A New Jersey man is filing suit against an Atlantic City restaurant after he claims he was served draft beer laced with dangerous cleaning products. According to Press of Atlantic City, retired police officer Richard Washart was celebrating a business deal at seafood chain McCormick & Schmick's inside Harrah's casino in 2012 when he accidentally ingested the contaminated beer.
According to the lawsuit filed in the Superior Court of New Jersey, Washart ordered a Sam Adams Winter Lager on draft and after taking the first sip, "he immediately felt pain from his mouth to his sternum." He ran to the bathroom where he began vomiting profusely, and soon began throwing up blood. Washart was hospitalized for a week and says he's still receiving treatment for his injuries, which according to the suit "include[s] erosion of about 25 percent of his stomach lining."
A press release from the law firm representing Washart claims the beer was "drawn from a tap system line that contained a powerful caustic cleaning solution." The suit is scheduled to go to trial in 2016.
Washart isn't the first person to suffer serious injuries from accidentally consuming cleaning products at a restaurant: In 2014 a Dickey's Barbecue customer drank tea that was laced with a lye-based industrial cleaner and wound up in the hospital in critical condition; she later settled for an undisclosed sum. Then earlier this year, a cop claimed he was poisoned after drinking cleaning solution from a McDonald's iced tea dispenser; and in July, Starbucks was sued for $2 million by a customer who claimed she was served a drink laced with a cleaning solution used on coffee and espresso machines.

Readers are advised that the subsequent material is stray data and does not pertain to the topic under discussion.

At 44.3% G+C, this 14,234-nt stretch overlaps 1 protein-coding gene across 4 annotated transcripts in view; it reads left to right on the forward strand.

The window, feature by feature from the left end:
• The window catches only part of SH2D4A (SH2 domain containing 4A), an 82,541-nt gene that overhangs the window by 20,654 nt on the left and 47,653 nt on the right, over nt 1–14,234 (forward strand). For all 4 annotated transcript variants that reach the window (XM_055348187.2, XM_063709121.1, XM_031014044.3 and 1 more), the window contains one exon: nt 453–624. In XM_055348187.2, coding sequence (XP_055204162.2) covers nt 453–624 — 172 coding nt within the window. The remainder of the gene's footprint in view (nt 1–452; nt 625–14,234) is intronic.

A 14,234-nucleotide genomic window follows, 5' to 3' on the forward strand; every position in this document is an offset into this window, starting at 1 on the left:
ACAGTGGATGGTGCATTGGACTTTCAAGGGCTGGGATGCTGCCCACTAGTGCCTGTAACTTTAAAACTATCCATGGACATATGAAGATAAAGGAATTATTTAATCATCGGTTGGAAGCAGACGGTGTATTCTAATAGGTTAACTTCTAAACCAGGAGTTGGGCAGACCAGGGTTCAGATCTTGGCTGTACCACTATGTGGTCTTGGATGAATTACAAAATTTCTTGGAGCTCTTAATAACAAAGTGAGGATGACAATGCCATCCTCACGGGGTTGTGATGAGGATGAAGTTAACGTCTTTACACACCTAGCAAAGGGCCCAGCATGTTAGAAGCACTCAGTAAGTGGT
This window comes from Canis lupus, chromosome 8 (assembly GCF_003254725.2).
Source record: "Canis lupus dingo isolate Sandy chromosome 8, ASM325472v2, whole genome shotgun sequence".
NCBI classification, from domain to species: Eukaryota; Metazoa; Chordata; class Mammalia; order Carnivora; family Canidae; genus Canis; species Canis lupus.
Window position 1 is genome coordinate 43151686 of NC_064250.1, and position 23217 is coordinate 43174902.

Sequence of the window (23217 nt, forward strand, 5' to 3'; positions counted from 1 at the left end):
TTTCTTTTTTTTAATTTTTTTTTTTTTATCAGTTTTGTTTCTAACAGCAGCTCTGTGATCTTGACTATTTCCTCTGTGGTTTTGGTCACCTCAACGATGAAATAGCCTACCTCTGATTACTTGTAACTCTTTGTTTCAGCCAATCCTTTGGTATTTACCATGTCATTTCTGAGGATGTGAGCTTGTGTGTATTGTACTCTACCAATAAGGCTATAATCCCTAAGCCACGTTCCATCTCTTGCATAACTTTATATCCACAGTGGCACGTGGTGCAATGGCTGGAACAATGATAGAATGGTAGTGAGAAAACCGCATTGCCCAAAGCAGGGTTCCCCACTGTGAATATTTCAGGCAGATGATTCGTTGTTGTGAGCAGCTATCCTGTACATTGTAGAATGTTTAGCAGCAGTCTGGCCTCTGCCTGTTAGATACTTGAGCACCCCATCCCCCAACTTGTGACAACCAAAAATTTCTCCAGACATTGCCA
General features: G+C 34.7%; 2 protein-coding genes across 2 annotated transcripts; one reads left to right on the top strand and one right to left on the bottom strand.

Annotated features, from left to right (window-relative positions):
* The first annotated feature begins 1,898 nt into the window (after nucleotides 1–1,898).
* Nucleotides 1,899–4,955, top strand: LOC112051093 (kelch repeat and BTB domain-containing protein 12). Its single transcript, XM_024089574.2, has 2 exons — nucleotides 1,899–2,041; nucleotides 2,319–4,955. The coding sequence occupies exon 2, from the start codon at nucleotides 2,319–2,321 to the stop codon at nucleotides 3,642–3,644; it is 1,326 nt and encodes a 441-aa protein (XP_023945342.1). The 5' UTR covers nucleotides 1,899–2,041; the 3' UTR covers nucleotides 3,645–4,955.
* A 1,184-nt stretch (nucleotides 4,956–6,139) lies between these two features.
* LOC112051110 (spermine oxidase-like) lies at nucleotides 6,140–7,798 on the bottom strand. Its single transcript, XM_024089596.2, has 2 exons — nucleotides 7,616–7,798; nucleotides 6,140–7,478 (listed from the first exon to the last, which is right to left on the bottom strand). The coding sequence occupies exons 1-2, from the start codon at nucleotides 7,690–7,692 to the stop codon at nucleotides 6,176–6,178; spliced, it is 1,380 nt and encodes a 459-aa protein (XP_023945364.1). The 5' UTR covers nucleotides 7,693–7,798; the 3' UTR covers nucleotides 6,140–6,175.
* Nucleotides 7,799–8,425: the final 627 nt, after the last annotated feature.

Short of preparing all their beverages at home, it might be difficult for consumers to protect themselves from these types of rare but dangerous situations — but restaurants would be wise to implement strict policies on when and how their beverage systems must be cleaned in order to stave off future lawsuits.
UPDATE 12/16 11:19 a.m.: Reached by Eater for comment, a rep for McCormick & Schmick's sent the following statement:
McCormick & Schmick denies the baseless allegations made by Mr. D’Amato’s law firm in an attempt to posture and gain media attention on a case that was filed on his client’s behalf more than two years ago. During the entire course of this litigation, Mr. Washart and his attorneys have been unable to provide a shred of evidence proving that McCormick & Schmick did anything wrong. Moreover, no other person who drank tap beer on that day experienced any issues. We will not allow the Plaintiff’s attorney to tarnish our good name over a frivolous lawsuit such as this, and remain very confident that we will prevail on the merits of this case.
UPDATE 12/16 6:20 p.m.: Washart's attorney offered the following response to McCormick & Schmick:
The Washart family is justifiably appalled that McCormick & Schmick would label our complaint frivolous and claim there is not a "shred of evidence proving M&S did anything wrong." There is not a shred of evidence, but a mountain of evidence to support the claims. How else does it explain the fact that Mr. Washart was hospitalized for seven days starting within just a few hours after drinking the tainted beer, and now requires a lifetime of treatment for his injuries? And how else does the restaurant explain the graphic diagnostic images and detailed medical reports that categorically concluded that approximately 25 percent of Mr. Washart's stomach was destroyed — almost immediately — by the toxic brew poured from the restaurant's tap system and served to him by its employee? Sadly, it now seems intent on re-victimizing Mr. Washart and his family and attacking their legal representatives.